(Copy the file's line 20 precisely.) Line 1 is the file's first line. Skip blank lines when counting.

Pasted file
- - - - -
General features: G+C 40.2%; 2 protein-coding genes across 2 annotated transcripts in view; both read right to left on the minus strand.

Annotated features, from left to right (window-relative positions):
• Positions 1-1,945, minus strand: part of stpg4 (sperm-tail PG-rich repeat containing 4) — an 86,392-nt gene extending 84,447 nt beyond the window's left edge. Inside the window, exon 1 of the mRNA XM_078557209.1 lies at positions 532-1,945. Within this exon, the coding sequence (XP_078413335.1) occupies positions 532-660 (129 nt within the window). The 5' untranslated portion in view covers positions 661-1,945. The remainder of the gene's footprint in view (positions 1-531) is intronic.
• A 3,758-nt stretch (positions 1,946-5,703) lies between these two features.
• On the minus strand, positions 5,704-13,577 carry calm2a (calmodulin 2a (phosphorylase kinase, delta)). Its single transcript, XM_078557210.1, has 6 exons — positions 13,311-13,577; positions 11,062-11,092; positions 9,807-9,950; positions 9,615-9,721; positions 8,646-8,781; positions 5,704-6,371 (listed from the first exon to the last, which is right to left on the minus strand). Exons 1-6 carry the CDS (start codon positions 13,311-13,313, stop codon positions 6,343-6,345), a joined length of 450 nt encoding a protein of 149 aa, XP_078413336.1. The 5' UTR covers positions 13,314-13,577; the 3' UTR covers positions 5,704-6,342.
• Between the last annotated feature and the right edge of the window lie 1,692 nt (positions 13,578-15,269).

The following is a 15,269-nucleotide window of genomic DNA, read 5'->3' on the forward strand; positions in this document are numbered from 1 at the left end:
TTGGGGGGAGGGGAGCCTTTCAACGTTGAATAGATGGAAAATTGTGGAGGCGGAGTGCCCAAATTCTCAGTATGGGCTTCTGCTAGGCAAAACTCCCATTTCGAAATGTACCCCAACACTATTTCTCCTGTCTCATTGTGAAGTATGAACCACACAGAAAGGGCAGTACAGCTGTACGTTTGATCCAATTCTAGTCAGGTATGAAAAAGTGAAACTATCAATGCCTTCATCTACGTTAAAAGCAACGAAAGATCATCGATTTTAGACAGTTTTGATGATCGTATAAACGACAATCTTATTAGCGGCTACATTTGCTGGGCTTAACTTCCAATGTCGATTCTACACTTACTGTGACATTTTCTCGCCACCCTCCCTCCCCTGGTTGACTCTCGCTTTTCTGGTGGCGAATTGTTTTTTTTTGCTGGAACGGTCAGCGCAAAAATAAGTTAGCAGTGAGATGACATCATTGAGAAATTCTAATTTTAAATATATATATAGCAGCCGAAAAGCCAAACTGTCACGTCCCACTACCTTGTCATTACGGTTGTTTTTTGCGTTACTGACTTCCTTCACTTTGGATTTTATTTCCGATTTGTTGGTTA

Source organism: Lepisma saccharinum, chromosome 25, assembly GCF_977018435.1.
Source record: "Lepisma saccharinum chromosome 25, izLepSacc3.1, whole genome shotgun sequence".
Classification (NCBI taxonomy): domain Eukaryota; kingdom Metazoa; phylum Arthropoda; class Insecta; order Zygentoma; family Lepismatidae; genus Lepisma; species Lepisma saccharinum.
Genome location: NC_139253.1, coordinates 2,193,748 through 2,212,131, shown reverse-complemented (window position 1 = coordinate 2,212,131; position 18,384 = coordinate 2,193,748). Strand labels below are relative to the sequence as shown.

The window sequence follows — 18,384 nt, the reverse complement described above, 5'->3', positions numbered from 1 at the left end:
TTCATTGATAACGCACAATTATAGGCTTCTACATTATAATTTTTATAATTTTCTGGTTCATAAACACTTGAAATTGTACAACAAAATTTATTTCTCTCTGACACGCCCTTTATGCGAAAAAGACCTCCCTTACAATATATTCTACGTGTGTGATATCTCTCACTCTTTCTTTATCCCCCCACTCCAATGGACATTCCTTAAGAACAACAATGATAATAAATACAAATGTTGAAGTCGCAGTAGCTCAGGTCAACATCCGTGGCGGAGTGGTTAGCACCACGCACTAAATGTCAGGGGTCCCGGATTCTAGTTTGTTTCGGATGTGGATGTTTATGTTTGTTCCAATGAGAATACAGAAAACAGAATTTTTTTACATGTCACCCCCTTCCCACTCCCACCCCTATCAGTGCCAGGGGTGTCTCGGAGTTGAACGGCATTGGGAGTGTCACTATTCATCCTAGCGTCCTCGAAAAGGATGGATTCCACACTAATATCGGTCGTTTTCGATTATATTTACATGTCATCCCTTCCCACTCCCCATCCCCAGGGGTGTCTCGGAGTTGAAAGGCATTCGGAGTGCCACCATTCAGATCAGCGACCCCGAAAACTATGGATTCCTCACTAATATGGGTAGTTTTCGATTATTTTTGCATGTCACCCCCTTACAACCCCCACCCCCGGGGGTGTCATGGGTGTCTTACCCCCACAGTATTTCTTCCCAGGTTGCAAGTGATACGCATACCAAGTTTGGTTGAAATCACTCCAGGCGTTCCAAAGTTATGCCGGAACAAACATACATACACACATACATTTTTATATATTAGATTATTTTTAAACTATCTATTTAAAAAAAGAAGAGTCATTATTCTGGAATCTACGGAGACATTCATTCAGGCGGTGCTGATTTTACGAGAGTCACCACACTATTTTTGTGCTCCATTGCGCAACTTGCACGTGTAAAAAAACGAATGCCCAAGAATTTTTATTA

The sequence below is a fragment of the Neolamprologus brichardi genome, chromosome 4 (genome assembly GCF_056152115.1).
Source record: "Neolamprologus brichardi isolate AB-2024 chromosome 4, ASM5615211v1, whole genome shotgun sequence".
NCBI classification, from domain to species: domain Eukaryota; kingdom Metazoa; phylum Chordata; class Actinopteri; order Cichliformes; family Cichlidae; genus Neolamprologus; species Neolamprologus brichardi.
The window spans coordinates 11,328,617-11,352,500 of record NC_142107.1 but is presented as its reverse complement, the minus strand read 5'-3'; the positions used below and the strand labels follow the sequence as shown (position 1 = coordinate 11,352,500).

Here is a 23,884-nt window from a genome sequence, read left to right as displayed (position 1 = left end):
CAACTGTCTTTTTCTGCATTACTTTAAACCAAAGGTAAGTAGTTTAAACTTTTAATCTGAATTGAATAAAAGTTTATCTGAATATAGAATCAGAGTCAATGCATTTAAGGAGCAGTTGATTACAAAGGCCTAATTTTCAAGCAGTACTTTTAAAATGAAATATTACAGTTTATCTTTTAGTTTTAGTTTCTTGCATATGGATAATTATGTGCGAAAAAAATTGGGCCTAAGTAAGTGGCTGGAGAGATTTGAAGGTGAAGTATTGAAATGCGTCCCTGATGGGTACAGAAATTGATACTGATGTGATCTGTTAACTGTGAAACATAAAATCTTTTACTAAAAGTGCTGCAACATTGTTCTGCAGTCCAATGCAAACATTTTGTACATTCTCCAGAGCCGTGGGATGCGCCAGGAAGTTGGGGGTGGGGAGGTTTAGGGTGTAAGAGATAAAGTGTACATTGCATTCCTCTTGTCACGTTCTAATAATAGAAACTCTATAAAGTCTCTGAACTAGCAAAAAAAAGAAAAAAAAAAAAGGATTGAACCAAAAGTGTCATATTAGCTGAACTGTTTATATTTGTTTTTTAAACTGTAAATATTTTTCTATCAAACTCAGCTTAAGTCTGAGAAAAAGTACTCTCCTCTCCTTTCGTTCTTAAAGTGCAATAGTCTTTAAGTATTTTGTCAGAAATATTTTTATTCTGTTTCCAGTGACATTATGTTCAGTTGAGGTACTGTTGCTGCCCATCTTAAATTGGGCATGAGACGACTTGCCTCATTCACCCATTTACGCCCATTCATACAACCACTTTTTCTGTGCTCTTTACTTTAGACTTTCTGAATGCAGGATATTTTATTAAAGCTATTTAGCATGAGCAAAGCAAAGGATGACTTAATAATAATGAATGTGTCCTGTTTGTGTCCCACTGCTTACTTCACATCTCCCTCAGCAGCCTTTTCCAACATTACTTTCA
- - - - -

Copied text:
CAACTGTCTTTTTCTGCATTACTTTAAACCAAAGGTAAGTAGTTTAAACTTTTAATCTGAATTGAATAAAAGTTTATCTGAATATAGAATCAGAGTCAATGCATTTAAGGAGCAGTTGATTACAAAGGCCTAATTTTCAAGCAGTACTTTTAAAATGAAATATTACAGTTTATCTTTTAGTTTTAGTTTCTTGCATATGGATAATTATGTGCGAAAAAAATTGGGCCTAAGTAAGTGGCTGGAGAGATTTGAAGGTGAAGTATTGAAATGCGTCCCTGATGGGTACAGAAATTGATACTGATGTGATCTGTTAACTGTGAAACATAAAATCTTTTACTAAAAGTGCTGCAACATTGTTCTGCAGTCCAATGCAAACATTTTGTACATTCTCCAGAGCCGTGGGATGCGCCAGGAAGTTGGGGGTGGGGAGGTTTAGGGTGTAAGAGATAAAGTGTACATTGCATTCCTCTTGTCACGTTCTAATAATAGAAACTCTATAAAGTCTCTGAACTAGCAAAAAAAAGAAAAAAAAAAAAGGATTGAACCAAAAGTGTCATATTAGCTGAACTGTTTATATTTGTTTTTTAAACTGTAAATATTTTTCTATCAAACTCAGCTTAAGTCTGAGAAAAAGTACTCTCCTCTCCTTTCGTTCTTAAAGTGCAATAGTCTTTAAGTATTTTGTCAGAAATATTTTTATTCTGTTTCCAGTGACATTATGTTCAGTTGAGGTACTGTTGCTGCCCATCTTAAATTGGGCATGAGACGACTTGCCTCATTCACCCATTTACGCCCATTCATACAACCACTTTTTCTGTGCTCTTTACTTTAGACTTTCTGAATGCAGGATATTTTATTAAAGCTATTTAGCATGAGCAAAGCAAAGGATGACTTAATAATAATGAATGTGTCCTGTTTGTGTCCCACTGCTTACTTCACATCTCCCTCAGCAGCCTTTTCCAACATTACTTTCA